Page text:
Browsing the archived copies of PHP source code, we can see that the behaviour has been present since at least PHP 3.0. Early PHP 3 betas apparently treated all unknown barewords as strings; however, before the final release, both built-in and user-defined constants were added as a new language feature, and the first version of the current notice was added. It's unclear to me whether the hand-crafted lexer and parser in PHP 2.0 treated bare words as strings or errors; if anyone has it successfully compiled and would like to check, let me know.

However, the old source code also includes the documentation with which it shipped, in which I can find no mention of this behaviour, and no examples which take advantage of it.

As mentioned earlier, it has been discouraged in the manual since 2001, so it could be argued that it is already deprecated. This RFC takes the conservative view that there should still be a standard period of deprecation before removing it.

Proposed PHP Version(s)

  • PHP 7.2: Change of message text and severity.
  • PHP 8.0: Change behaviour to throw an error.

RFC Impact

This change should have no particular effect on SAPIs, extensions, or OpCache.

By increasing the robustness of PHP programs, this change would have a minor but positive impact on security.

Open Issues

  • The exact text of the E_WARNING message.
  • Appropriate locations in the manual to document the deprecation, since it is not clearly documented as a current feature.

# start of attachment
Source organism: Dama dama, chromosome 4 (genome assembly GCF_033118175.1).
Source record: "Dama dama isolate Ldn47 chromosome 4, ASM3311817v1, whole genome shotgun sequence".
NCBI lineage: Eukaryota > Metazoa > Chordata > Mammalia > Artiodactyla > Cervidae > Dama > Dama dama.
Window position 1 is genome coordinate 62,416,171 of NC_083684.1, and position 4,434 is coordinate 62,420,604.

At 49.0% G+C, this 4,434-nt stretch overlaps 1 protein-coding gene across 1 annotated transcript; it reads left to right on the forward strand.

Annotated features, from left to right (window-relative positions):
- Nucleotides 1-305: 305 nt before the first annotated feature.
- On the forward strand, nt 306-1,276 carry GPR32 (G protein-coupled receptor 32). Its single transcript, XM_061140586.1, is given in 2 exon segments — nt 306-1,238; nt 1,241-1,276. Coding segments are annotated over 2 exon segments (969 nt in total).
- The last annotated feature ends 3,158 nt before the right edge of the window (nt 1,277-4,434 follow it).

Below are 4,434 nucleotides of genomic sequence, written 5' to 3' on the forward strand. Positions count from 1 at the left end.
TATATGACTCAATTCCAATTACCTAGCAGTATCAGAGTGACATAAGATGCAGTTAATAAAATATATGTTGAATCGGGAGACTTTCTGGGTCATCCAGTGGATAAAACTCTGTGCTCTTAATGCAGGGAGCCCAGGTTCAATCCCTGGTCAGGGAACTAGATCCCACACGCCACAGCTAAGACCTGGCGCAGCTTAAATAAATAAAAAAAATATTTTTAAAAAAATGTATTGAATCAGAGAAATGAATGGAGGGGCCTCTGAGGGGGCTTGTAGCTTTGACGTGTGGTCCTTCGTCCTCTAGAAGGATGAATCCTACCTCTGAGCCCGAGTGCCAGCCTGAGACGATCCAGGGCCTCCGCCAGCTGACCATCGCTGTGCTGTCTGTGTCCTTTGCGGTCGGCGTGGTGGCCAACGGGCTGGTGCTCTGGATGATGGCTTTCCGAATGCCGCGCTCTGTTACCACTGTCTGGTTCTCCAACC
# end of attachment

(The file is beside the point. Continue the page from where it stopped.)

Unaffected PHP Functionality

  • Unquoted array keys within a double-quoted string will remain valid, e.g. “Item bar is $foo[bar]”; since this never looks up a constant, it does not suffer from the same ambiguities and subtle bugs as the main syntax discussed here.
  • Defining arrays in query strings will continue to be unquoted, e.g. test.php?foo[bar]=42; this has no ambiguity at all, since there is no scope where constants could be defined in order to populate it.
  • Undefined class constants, namespaced constants, and explicit constant references prefixed by \ will continue to throw errors as currently.

Future Scope

None considered at present.

Proposed Voting Choices

A single yes/no vote requiring a 2/3 majority.

In PHP 7.2, replace the “Undefined constant” E_NOTICE with an E_WARNING stating that the fallback is deprecated; and in PHP 8.0, remove the fallback and replace the E_WARNING with an Error.

Patches and Tests

None yet.


None yet.

Rejected Features

None yet.

rfc/deprecate-bareword-strings.1486071964.txt.gz · Last modified: 2017/09/22 13:28 (external edit)